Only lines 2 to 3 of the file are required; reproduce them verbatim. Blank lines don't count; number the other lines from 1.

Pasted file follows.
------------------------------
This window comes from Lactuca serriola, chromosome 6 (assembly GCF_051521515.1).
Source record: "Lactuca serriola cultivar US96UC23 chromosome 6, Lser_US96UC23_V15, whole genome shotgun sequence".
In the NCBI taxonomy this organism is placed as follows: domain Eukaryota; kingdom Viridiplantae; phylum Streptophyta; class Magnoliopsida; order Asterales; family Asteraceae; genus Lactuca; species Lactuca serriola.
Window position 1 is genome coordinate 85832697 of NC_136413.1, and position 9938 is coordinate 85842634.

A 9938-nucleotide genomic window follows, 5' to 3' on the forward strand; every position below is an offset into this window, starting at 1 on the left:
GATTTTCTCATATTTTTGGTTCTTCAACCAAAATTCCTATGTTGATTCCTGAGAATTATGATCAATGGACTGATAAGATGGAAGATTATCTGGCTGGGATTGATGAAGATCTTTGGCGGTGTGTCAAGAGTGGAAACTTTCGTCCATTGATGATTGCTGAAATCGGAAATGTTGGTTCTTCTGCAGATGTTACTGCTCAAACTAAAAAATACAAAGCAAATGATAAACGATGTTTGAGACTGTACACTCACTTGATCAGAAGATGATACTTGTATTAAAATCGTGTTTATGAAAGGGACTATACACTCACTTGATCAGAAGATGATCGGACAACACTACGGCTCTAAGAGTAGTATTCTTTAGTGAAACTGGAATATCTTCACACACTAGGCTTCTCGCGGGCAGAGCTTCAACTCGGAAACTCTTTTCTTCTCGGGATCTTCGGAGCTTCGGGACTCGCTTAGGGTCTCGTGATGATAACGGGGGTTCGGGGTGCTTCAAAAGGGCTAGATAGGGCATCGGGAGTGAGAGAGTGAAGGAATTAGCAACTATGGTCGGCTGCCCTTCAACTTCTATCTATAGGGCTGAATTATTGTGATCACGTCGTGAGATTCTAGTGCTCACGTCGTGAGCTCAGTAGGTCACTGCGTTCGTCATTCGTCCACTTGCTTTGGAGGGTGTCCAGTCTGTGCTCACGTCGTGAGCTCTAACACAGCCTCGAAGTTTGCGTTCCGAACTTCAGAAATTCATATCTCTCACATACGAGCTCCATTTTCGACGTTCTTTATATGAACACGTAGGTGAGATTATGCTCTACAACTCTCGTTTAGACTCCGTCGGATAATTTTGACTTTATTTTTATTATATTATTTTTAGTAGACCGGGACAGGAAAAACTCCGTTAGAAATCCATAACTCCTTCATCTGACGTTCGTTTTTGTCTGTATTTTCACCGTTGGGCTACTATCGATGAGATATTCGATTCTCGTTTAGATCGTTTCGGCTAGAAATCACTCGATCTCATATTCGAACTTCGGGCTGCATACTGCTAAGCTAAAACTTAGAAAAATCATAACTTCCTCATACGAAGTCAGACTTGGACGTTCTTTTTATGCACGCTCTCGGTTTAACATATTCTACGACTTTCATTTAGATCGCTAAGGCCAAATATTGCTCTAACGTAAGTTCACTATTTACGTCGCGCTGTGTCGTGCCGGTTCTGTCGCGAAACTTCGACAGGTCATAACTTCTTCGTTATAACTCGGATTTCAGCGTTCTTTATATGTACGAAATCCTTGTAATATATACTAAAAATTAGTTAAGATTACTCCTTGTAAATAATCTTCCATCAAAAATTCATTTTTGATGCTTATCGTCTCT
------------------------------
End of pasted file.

Source record: "Lactuca serriola cultivar US96UC23 chromosome 6, Lser_US96UC23_V15, whole genome shotgun sequence".
In the NCBI taxonomy this organism is placed as follows: domain Eukaryota; kingdom Viridiplantae; phylum Streptophyta; class Magnoliopsida; order Asterales; family Asteraceae; genus Lactuca; species Lactuca serriola.